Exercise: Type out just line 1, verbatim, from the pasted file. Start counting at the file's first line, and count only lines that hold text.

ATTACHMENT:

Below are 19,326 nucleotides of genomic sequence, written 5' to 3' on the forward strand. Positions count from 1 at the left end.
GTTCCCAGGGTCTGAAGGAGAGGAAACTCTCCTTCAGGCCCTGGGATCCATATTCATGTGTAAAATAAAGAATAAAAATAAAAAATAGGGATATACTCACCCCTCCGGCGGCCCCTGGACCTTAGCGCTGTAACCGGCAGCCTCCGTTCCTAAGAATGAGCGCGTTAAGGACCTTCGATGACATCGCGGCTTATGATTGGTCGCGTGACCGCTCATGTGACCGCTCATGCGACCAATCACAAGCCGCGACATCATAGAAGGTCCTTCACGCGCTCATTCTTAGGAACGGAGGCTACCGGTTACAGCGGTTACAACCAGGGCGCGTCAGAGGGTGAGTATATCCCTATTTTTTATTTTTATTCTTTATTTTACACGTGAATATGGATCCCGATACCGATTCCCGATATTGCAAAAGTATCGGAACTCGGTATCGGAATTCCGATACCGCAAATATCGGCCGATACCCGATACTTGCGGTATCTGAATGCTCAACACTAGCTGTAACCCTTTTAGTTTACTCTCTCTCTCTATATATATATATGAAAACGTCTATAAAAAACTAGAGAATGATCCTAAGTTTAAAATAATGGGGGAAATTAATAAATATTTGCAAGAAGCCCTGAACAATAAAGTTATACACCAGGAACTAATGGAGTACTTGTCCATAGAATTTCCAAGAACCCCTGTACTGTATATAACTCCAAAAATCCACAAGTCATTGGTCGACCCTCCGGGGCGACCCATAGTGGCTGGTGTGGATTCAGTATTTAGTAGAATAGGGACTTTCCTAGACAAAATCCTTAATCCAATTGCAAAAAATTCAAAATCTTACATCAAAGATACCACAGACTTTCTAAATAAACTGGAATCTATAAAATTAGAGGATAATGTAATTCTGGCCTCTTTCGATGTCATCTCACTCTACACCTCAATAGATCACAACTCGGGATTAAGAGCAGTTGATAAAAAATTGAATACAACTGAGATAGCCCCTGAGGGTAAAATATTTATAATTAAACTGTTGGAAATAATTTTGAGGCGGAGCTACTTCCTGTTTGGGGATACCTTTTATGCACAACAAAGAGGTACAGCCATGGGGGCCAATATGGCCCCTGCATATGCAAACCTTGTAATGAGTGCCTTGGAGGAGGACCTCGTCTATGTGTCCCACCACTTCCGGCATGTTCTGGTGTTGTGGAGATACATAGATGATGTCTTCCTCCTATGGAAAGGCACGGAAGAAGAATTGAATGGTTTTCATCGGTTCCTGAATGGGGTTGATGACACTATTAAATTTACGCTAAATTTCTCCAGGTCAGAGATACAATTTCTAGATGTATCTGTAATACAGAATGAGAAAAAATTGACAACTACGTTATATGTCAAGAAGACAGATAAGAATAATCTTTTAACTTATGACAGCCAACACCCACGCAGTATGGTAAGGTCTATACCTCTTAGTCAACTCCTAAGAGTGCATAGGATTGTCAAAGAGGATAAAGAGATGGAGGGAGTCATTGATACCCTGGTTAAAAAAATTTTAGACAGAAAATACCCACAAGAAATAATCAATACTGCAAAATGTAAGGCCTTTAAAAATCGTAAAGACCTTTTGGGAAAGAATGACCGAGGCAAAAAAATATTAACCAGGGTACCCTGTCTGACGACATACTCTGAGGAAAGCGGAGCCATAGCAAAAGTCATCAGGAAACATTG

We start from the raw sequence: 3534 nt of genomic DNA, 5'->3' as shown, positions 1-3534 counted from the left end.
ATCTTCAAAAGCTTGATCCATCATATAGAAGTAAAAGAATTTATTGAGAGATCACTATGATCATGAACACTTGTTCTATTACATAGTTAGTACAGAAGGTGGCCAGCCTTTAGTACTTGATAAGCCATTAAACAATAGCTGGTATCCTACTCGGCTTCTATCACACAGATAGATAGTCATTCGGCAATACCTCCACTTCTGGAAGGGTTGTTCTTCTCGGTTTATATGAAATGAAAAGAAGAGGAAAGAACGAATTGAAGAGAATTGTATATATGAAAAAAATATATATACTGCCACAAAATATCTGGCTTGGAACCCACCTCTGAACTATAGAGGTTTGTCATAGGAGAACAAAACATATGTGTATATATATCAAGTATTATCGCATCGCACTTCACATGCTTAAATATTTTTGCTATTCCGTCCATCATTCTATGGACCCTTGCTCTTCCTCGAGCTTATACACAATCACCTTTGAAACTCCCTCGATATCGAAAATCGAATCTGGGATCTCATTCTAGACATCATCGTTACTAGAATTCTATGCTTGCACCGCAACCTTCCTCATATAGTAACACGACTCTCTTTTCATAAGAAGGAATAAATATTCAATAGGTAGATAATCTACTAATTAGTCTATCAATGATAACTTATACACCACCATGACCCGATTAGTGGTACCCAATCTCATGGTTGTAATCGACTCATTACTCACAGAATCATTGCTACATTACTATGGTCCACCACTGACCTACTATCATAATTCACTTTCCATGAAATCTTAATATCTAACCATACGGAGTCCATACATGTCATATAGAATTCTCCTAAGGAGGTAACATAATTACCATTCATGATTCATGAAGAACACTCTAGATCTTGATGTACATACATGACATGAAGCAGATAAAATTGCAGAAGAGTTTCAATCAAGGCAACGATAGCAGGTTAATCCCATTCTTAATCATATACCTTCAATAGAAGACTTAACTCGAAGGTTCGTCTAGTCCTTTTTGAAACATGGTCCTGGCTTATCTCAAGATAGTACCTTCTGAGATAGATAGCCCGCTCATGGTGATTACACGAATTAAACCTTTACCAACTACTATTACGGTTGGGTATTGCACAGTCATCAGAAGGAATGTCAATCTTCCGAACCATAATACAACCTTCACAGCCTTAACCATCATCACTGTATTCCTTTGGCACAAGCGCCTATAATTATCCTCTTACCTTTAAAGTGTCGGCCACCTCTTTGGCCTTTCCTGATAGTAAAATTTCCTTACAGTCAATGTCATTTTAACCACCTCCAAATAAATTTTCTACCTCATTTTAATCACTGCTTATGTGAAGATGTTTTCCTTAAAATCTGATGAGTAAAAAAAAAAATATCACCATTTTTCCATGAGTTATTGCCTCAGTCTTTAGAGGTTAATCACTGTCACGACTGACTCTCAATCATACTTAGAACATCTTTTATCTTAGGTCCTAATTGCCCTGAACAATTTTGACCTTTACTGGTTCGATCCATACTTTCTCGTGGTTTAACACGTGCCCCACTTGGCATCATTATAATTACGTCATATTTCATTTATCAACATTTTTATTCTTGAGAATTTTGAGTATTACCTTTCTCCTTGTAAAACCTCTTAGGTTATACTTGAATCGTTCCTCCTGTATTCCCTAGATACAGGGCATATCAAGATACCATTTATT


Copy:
Below are 19,326 nucleotides of genomic sequence, written 5' to 3' on the forward strand. Positions count from 1 at the left end.